Wednesday, August 13, 2008

A Backyard Labyrinth

My husband Bill often calls our home Beryl's Monastery and in many ways it is. I am often here alone as Bill's work as a consultant takes him away from home for much of every week. I am blessed that my husband shares my desire to live spiritually. When he is home, we recite Lauds and Vespers together (sometimes the other liturgical hours) and we meditate together.

Bill is also responsible for the meditative paths we have around our house. One of these paths
features several meditation benches overlooking Lake Superior and circles the knoll where we buried my daughter Francesca's ashes. But by far the most amazing meditative path is the labyrinth he built for us (and for whoever else wants to use it).

A labyrinth is not to be confused with a maze. A labyrinth is path designed to lead purposefully, in tight concentric circles or spirals, toward a center space. The walker then retraces his/her steps from that center back to the beginning.

I think of the labyrinth as a physical metaphor for our life’s journey and the meditative walk one takes through a labyrinth as a mini-pilgrimage. Walking the labyrinth slowly calms and opens heart and mind. Used meditatively, the labyrinth is a vehicle for inner healing and transformation.

Ours is not a traditional labyrinth, one that follows a pattern such as those found in ancient cathedrals or monasteries. Our labyrinth conforms to the topography of our land. It is defined by the shape, the ruts and ridges, of the wildflower field in front of our home.

It looks quite pretty tucked among the grasses and wildflowers, its meandering spirals bordered with split logs and filled with wood chips with Lake Superior providing a gorgeous blue backdrop. Bill and I have been walking it since he first laid it out two years ago.

My favorite time to walk the labyrinth is after supper as the sun begins to set. In winter the labyrinth disappears under the snow, but in spring, summer, and fall, it provides a wonderful place to remember that life is a journey and to walk it attentively.

© Beryl Singleton Bissell 2008

See Road Writer for my travel blog.

Monday, August 4, 2008

10 days of silence

When I left for my first Vipasana retreat (insight meditation) last July with Resources for Ecumenical Spirituality -- an experience that combines Christian with Buddhist meditation practices -- I'd pictured a cozy silence where I didn't have to talk and could just moon around being thoughtful. I was sadly but wondrously mistaken. This retreat was not mystic rapture. This retreat was Dark Night of the Soul.

In July of this year I went back, this time with my husband Bill. Rigorous days. Rigorous nights. For 10 days we sat in meditation, walked in meditation and when we weren't sitting, walking or listening, we were moving purposefully -- reaching for doorknobs, putting on one's sandals, eating one's meal -- everything done as consciously and purposefully as possible. We did not read books. We did not write in journals. We kept total silence save during the lectures (1 lecture, 1 practice instruction daily) when we were encouraged to ask questions, or when we were chanting.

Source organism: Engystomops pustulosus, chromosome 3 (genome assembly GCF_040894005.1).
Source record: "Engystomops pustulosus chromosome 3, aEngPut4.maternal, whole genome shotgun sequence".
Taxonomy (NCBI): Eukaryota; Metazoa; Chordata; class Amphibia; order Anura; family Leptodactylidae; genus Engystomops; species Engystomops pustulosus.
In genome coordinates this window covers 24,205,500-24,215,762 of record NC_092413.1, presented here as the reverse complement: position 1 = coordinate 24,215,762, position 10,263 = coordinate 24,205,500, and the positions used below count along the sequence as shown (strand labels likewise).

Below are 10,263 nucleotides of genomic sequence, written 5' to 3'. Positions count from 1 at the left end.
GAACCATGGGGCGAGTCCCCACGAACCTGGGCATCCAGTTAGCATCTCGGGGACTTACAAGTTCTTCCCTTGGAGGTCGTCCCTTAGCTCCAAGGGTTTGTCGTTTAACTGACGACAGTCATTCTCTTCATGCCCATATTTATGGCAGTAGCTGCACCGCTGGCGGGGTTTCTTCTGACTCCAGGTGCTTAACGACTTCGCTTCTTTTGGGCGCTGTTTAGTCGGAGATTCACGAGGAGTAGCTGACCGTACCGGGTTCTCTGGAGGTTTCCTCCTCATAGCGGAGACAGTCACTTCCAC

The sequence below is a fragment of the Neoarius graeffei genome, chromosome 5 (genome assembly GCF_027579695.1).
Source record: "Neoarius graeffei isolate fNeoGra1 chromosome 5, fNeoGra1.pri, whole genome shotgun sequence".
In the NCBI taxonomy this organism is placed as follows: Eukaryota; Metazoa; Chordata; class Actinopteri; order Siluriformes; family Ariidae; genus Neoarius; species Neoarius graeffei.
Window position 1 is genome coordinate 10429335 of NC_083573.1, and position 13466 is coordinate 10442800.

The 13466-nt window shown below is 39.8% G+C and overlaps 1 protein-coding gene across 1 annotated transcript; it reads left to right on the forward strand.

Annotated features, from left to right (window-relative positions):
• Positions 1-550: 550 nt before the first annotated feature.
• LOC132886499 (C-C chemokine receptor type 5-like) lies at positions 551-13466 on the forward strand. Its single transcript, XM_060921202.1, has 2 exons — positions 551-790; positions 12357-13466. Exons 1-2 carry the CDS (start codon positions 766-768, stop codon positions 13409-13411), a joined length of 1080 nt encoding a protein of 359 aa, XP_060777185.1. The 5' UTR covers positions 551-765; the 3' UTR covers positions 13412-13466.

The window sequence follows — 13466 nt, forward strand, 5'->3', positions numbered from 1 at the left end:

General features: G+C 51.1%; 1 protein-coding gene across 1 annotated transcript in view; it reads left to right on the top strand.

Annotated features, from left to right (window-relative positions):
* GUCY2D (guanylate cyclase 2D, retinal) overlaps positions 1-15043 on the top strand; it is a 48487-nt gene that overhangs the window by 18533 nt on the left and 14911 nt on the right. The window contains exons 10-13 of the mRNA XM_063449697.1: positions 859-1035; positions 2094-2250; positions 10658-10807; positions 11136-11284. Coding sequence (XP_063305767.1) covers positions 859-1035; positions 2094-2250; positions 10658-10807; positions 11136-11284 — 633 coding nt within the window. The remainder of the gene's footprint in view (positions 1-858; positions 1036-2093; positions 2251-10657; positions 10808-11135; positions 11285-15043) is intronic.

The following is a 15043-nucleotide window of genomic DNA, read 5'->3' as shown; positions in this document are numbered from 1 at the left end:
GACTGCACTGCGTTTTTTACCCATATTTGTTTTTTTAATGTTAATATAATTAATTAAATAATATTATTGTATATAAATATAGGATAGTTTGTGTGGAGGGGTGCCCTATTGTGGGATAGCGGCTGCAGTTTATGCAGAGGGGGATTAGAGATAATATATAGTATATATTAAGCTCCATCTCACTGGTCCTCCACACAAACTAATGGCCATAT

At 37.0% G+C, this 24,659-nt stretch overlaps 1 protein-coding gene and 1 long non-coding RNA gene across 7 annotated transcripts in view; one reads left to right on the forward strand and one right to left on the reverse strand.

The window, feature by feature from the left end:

I must confess that this year, with my hubby there, I was not as focused as I’d hoped. Instead I worried about my type-A personality husband. Would he survive the first few days? Two other attendees had bolted early on and I learned later that two days into the retreat Bill was ready to high-tail it out of there as well. But he didn’t. He stayed and entered that intense silence with me. He's glad he went but he's not sure he wants to do it again.

There was one other married couple there. They sat together during their silent meals. Bill and I did not sit together. The other retreatants were not even aware that we were married – that’s how hard we tried to walk the Vipasana experience. I’ll write more about our retreat in my next post.

This retreat was offered by Resources for Ecumenical Spirituality -- an organization founded by 2 Carmelite priests and Mary Jo Meadows, an author, clinical psychologist, former professor of religious studies at Mankato State University and a practitioner of meditation for more than 30 years in the Christian, ashtanga yogic, and Theravada Buddhist traditions. For more information on their retreats and workshops, contact them at

About Me

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Beryl is the author of The Scent of God: A Memoir published by Counterpoint NY in 2006 and A View of the Lake published by Lake Superior Port Cities Inc. in 2001. She’s been living on Lake Superior for seventeen wonderful years, and spent 10 years writing two popular columns for the Cook County News Herald: Newcomer Notes and Putting Down Roots. Beryl is past president of the Schroeder Area Historical Society and a long-time chair of its Oral History and Marketing committees. She is a past board member of the Violence Prevention Center in Grand Marais and committee member for the Grand Marais Art Colony’s first ever annual North Shore Reader and Writers Festival. She’s been published in the Sun Magazine, Minnesota Monthly, Lake Superior Magazine, and The Trenton Times and in the anthologies, Surviving Ophelia published by Perseus Publications in 2001 and The New Writer's Handbook, Vol. 2, published by Scarletta Press in 2008 and was named Best of Minnesota Writers by the Minneapolis Star Tribune. She is currently working on her third memoir: the sequel to The Scent of God.